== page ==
In 1998, Fulton began to display symptoms of Alzheimer’s. In 2004, his wife Kate recalled “he returned home, and, devastated, told me, ‘I can’t remember lines any more.'” In 2002, after being diagnosed with Alzheimer’s, Fulton remained at his own home and fronted that year’s Alzheimer Scotland Christmas appeal. However, he grew to depend on his wife more and more. It was decided that Fulton would go into care and was moved into the Quayside nursing home. In 2003, after breaking his hip in a fall, he was admitted to the Western Infirmary and then to Gartnavel Royal Hospital for assessment. He contracted the superbug MRSA and returned to the Quayside home, where he died peacefully in 2004, aged 79 years.



Really and Truly

by Emilie Rivard and Anne-Claire Delisle








Read about Really and Truly


Max Wallack










Author of Why Did Grandma Put Her Underwear in the Refrigerator?
(Click on the title to order the book)

Read my interview with Max HERE




When you reach the end of your rope, tie a knot in it and hang on.














This issue we are continuing our drawing competition, inviting budding artists of any age to draw a picture.If you would like to draw a little elephant friend for Ellie, and give him or her a name, I will feature the winner in a future Elliegrams Newsletter.Please post the drawings on my Facebook page.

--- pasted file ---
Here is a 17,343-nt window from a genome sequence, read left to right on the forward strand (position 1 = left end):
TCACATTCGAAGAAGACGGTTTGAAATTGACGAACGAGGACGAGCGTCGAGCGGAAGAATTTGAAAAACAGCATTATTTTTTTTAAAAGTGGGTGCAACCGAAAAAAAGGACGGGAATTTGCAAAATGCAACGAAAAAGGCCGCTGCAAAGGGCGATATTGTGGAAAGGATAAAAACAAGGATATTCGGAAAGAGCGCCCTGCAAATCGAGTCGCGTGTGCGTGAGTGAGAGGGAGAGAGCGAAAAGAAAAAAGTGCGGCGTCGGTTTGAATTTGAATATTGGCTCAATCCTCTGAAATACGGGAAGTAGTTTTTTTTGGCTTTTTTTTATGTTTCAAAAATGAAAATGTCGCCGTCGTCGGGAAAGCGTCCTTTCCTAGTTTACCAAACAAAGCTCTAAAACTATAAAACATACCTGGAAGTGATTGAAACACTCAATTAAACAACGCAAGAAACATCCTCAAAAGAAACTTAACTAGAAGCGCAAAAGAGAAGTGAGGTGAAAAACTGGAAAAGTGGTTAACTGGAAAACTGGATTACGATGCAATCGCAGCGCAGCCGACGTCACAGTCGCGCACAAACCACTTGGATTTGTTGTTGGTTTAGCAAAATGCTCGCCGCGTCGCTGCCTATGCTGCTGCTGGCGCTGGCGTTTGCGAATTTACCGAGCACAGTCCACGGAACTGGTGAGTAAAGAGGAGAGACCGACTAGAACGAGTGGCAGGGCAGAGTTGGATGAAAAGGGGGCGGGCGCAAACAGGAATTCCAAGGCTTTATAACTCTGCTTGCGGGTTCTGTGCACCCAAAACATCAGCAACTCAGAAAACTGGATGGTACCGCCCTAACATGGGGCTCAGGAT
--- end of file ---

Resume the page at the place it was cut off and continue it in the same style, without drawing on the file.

https://www.facebook.com/HelpingChildrenCopeWithDementiaThe one that receives the most likes will win a copy of “The Forgetful Elephant” book and a bookmark,
and a feature in my Elliegrams Newsletter. Happy drawing!



More Illustrations for the Forgetful Elephant
I am delighted to announce that Barbara Dessi is in the process of creating further illustrations for my book. These should be completed by the end of June, just in time for me to have the third print edition of my print book published, and the second edition of my ebook. This means that there will be an illustration relating to every page, which will fill the book with more colour and make it more entertaining for children to read.With additional illustrations, I hope that a mainstream publisher will take an interest in the book, leading to wider distribution.

Radio Interview on Central FM
For Dementia Awareness Week I was interviewed by Central FM Radio, where I took the opportunity to announce the launch of Ellie Helper Packs, aiming to raise children’s awareness of dementia in the community. Click to listen to the interview on the Media page of my website.

I hope the free tips booklet you received when you subscribed to this newsletter was useful to you, or to someone you know who needs some help and support, to help cope with living with dementia.Please share your ideas how we can work together to raise children’s awareness of dementia.I welcome all suggestions and ideas, to help improve quality of life for people with dementia, and their families.Wishing you happy days,
Irene Mackay